I see her point. It would feel strange calling it anything else. But I don't have anything else to think about as I take the first watch and the girls sleep, and I even dream about it. I'm walking through town with my father and Pappy Angus, and they keep trying to tell me some secret name, but every time they say it, something blows up, and I can't hear.

I wake up feeling frustrated, and snap a little at Misty as we pack up. Duronda tells me to back off, so I snap at her, too. They both agree that I should keep my mouth shut until I can open it without saying something stupid.

We set off after sunrise toward where the first of the big roads should be. It starts at the southern part of whatever this town was, so we keep the morning sun on our left. Every now and then, we find a flat area that was obviously a street, or a bit of metal protruding in the forest. We get to the part of the river we'll need to cross, which clearly had a bridge at one point, and find that it's fairly narrow. We stuff everything into Duronda's pack and the banjo case and swim across, floating the pack among us. On the other side, we stop to split it all up again.

It's around noon when we come to the bigger branch of the river, and we follow it around a large loop. There's obviously an old road here, but it's a smallish one. We leave it when the river veers away.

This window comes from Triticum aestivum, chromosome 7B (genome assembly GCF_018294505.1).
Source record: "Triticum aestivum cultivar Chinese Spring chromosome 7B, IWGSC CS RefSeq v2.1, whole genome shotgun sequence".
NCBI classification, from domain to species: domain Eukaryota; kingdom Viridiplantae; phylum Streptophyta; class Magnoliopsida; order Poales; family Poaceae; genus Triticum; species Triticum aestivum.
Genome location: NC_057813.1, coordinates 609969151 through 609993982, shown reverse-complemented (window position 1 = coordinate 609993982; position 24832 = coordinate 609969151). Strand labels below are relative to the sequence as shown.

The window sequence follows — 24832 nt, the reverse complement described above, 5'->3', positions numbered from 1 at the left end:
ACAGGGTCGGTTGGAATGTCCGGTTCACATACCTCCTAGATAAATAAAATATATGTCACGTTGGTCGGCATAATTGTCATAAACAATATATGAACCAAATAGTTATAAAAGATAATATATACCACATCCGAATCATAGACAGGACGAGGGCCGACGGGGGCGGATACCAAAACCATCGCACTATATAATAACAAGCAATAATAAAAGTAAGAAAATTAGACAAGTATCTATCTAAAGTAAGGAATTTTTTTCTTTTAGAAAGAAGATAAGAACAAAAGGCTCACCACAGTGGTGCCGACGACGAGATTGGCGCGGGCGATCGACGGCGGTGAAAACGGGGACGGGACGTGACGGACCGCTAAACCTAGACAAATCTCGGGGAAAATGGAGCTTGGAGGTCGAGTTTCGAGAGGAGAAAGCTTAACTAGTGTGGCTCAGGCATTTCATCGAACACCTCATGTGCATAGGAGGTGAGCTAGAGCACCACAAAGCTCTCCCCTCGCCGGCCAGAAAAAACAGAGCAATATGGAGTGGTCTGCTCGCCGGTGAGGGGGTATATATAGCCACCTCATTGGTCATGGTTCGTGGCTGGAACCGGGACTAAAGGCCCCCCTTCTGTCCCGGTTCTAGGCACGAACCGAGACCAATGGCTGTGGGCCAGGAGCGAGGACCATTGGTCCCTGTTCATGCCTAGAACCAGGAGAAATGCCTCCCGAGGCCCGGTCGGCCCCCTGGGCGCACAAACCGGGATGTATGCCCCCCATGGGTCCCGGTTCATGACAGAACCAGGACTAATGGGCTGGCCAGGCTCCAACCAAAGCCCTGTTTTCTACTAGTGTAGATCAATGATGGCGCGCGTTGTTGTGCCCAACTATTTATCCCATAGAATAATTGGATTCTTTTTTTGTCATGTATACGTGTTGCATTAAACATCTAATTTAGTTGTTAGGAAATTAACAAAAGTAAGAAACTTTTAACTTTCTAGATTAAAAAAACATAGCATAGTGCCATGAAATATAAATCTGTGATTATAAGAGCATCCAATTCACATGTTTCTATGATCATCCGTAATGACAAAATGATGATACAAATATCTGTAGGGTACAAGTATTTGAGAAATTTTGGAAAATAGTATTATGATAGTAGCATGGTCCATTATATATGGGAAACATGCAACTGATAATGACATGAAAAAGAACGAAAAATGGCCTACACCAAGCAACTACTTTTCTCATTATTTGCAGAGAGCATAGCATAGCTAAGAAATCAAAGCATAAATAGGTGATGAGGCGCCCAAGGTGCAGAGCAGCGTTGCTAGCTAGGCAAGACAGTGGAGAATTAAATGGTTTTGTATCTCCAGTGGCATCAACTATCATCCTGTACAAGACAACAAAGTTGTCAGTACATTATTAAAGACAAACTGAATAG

By the time an hour has gone by, I'm beginning to doubt that I'll even see the road. Maybe all signs are gone. Maybe we've already passed it.

Duronda spots it first, and we all stop and stare.

It's a ruin, all right, but it's a huge ruin.

Towering, mossy pylons march across the river, and even now, through the trees and vines, we can see parts of the latticework of an old, steel bridge as it comes down on our side. Something broke and now juts up into the sky, long overtaken by the forest, but still recognizable as a piece of human work under the greenery.

We go forward slowly. There's a steep hill running down toward the road now, and we can see it clearly, even though the paving is long gone. This was all carefully built and engineered. The road is breathtakingly wide, and, though the forest has grown here, it's all newer and thinner. More importantly, it's mostly flat. It looks like a river itself, winding through the mountains.

We go to the middle of it without talking, and stand there for a long time, looking ahead.

Misty sighs, secures her bag on her shoulder, and starts walking.

Duronda and I follow her.